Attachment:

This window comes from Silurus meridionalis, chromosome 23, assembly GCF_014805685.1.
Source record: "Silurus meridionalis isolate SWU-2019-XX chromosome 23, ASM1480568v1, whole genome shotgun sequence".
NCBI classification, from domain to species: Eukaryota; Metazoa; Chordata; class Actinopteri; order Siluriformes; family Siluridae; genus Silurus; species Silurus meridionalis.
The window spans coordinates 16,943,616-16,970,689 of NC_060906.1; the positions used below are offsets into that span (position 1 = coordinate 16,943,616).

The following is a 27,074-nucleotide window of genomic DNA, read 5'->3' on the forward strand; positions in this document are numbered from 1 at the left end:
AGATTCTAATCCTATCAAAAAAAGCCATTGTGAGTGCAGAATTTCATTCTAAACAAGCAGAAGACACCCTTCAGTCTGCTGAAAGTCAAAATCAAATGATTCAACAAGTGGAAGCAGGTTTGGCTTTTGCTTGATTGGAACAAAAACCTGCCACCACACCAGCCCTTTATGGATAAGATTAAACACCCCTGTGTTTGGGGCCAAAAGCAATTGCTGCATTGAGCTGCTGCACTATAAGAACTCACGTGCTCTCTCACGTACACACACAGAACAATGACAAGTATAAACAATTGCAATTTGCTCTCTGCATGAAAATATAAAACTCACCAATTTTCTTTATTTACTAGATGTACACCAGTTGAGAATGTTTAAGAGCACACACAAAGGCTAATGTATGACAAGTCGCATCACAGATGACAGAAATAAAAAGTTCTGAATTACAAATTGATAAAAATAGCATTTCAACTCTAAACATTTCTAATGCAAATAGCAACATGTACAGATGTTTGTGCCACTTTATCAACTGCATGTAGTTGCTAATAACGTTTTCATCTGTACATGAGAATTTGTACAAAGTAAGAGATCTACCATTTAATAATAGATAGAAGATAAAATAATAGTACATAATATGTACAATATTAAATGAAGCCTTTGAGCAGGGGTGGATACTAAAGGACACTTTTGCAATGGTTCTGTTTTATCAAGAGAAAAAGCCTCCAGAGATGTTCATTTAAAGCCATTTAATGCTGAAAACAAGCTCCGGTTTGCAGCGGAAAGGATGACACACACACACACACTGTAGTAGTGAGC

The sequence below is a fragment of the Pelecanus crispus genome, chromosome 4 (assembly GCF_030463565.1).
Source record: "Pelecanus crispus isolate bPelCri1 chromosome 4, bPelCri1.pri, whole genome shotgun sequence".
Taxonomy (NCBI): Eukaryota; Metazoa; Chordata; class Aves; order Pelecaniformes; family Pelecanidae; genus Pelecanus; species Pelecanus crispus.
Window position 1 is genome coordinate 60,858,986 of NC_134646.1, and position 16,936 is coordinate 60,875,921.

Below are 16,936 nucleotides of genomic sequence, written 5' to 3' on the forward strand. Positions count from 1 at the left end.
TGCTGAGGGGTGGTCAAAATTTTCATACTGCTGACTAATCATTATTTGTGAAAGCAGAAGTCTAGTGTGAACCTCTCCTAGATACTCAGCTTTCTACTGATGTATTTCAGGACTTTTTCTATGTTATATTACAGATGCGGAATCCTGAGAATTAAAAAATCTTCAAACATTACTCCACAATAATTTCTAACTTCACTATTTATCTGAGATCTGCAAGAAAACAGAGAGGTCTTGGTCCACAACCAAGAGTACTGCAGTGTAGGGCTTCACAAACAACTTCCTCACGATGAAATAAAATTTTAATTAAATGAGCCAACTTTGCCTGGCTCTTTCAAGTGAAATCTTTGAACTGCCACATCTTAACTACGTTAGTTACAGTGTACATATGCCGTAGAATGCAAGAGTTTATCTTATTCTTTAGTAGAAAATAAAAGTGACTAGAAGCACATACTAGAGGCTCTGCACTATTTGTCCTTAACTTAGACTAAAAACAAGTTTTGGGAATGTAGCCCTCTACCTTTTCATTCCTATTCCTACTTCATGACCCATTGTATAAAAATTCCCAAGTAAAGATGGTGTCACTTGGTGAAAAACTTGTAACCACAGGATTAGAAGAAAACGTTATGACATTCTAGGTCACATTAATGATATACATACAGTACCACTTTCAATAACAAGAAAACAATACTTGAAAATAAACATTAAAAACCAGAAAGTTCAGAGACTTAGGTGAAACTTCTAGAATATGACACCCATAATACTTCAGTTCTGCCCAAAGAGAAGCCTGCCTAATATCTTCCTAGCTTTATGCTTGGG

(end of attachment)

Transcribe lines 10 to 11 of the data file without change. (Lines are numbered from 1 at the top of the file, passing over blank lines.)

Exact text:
Window position 1 is genome coordinate 60,858,986 of NC_134646.1, and position 16,936 is coordinate 60,875,921.

Below are 16,936 nucleotides of genomic sequence, written 5' to 3' on the forward strand. Positions count from 1 at the left end.